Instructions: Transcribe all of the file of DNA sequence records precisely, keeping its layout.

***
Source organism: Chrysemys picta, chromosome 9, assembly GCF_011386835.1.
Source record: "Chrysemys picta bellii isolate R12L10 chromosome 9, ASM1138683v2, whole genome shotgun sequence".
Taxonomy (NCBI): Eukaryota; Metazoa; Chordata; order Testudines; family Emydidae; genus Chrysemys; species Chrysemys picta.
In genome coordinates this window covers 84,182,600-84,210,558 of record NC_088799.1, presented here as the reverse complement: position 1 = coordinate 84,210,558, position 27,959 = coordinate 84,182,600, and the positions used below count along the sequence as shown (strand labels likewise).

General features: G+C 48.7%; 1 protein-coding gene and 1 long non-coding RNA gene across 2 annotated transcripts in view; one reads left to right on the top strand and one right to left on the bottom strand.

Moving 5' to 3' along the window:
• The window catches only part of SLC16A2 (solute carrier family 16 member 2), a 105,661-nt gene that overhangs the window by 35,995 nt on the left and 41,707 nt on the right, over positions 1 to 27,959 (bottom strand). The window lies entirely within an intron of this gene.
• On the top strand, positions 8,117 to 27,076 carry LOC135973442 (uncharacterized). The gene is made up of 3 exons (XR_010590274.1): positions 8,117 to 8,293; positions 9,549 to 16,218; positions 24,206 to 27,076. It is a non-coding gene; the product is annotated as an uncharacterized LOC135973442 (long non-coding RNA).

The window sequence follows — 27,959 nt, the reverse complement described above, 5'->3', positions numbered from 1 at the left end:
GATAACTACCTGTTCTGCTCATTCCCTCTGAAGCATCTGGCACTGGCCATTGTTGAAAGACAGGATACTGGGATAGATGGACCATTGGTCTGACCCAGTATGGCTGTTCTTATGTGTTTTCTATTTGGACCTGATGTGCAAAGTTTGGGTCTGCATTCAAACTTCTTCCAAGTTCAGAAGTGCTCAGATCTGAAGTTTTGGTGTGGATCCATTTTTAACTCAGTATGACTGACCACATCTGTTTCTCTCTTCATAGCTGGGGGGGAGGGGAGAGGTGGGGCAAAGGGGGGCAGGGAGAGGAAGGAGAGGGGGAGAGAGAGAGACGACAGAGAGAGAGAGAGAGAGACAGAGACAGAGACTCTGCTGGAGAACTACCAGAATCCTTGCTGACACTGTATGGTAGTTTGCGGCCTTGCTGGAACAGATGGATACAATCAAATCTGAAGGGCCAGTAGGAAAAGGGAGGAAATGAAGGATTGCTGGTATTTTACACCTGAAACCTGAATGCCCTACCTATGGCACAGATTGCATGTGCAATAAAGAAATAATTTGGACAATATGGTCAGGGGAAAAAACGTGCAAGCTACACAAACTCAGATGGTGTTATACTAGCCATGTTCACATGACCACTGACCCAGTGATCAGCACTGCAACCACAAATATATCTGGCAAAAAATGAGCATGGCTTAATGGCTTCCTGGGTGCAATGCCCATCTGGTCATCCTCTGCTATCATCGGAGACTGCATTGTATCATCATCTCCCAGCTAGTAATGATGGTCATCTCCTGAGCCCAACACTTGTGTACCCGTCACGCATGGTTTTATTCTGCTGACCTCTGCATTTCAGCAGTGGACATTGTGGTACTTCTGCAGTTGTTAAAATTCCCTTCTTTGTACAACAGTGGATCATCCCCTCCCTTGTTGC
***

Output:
Source organism: Chrysemys picta, chromosome 9, assembly GCF_011386835.1.
Source record: "Chrysemys picta bellii isolate R12L10 chromosome 9, ASM1138683v2, whole genome shotgun sequence".
Taxonomy (NCBI): Eukaryota; Metazoa; Chordata; order Testudines; family Emydidae; genus Chrysemys; species Chrysemys picta.
In genome coordinates this window covers 84,182,600-84,210,558 of record NC_088799.1, presented here as the reverse complement: position 1 = coordinate 84,210,558, position 27,959 = coordinate 84,182,600, and the positions used below count along the sequence as shown (strand labels likewise).

General features: G+C 48.7%; 1 protein-coding gene and 1 long non-coding RNA gene across 2 annotated transcripts in view; one reads left to right on the top strand and one right to left on the bottom strand.

Moving 5' to 3' along the window:
• The window catches only part of SLC16A2 (solute carrier family 16 member 2), a 105,661-nt gene that overhangs the window by 35,995 nt on the left and 41,707 nt on the right, over positions 1 to 27,959 (bottom strand). The window lies entirely within an intron of this gene.
• On the top strand, positions 8,117 to 27,076 carry LOC135973442 (uncharacterized). The gene is made up of 3 exons (XR_010590274.1): positions 8,117 to 8,293; positions 9,549 to 16,218; positions 24,206 to 27,076. It is a non-coding gene; the product is annotated as an uncharacterized LOC135973442 (long non-coding RNA).

The window sequence follows — 27,959 nt, the reverse complement described above, 5'->3', positions numbered from 1 at the left end:
GATAACTACCTGTTCTGCTCATTCCCTCTGAAGCATCTGGCACTGGCCATTGTTGAAAGACAGGATACTGGGATAGATGGACCATTGGTCTGACCCAGTATGGCTGTTCTTATGTGTTTTCTATTTGGACCTGATGTGCAAAGTTTGGGTCTGCATTCAAACTTCTTCCAAGTTCAGAAGTGCTCAGATCTGAAGTTTTGGTGTGGATCCATTTTTAACTCAGTATGACTGACCACATCTGTTTCTCTCTTCATAGCTGGGGGGGAGGGGAGAGGTGGGGCAAAGGGGGGCAGGGAGAGGAAGGAGAGGGGGAGAGAGAGAGACGACAGAGAGAGAGAGAGAGAGACAGAGACAGAGACTCTGCTGGAGAACTACCAGAATCCTTGCTGACACTGTATGGTAGTTTGCGGCCTTGCTGGAACAGATGGATACAATCAAATCTGAAGGGCCAGTAGGAAAAGGGAGGAAATGAAGGATTGCTGGTATTTTACACCTGAAACCTGAATGCCCTACCTATGGCACAGATTGCATGTGCAATAAAGAAATAATTTGGACAATATGGTCAGGGGAAAAAACGTGCAAGCTACACAAACTCAGATGGTGTTATACTAGCCATGTTCACATGACCACTGACCCAGTGATCAGCACTGCAACCACAAATATATCTGGCAAAAAATGAGCATGGCTTAATGGCTTCCTGGGTGCAATGCCCATCTGGTCATCCTCTGCTATCATCGGAGACTGCATTGTATCATCATCTCCCAGCTAGTAATGATGGTCATCTCCTGAGCCCAACACTTGTGTACCCGTCACGCATGGTTTTATTCTGCTGACCTCTGCATTTCAGCAGTGGACATTGTGGTACTTCTGCAGTTGTTAAAATTCCCTTCTTTGTACAACAGTGGATCATCCCCTCCCTTGTTGC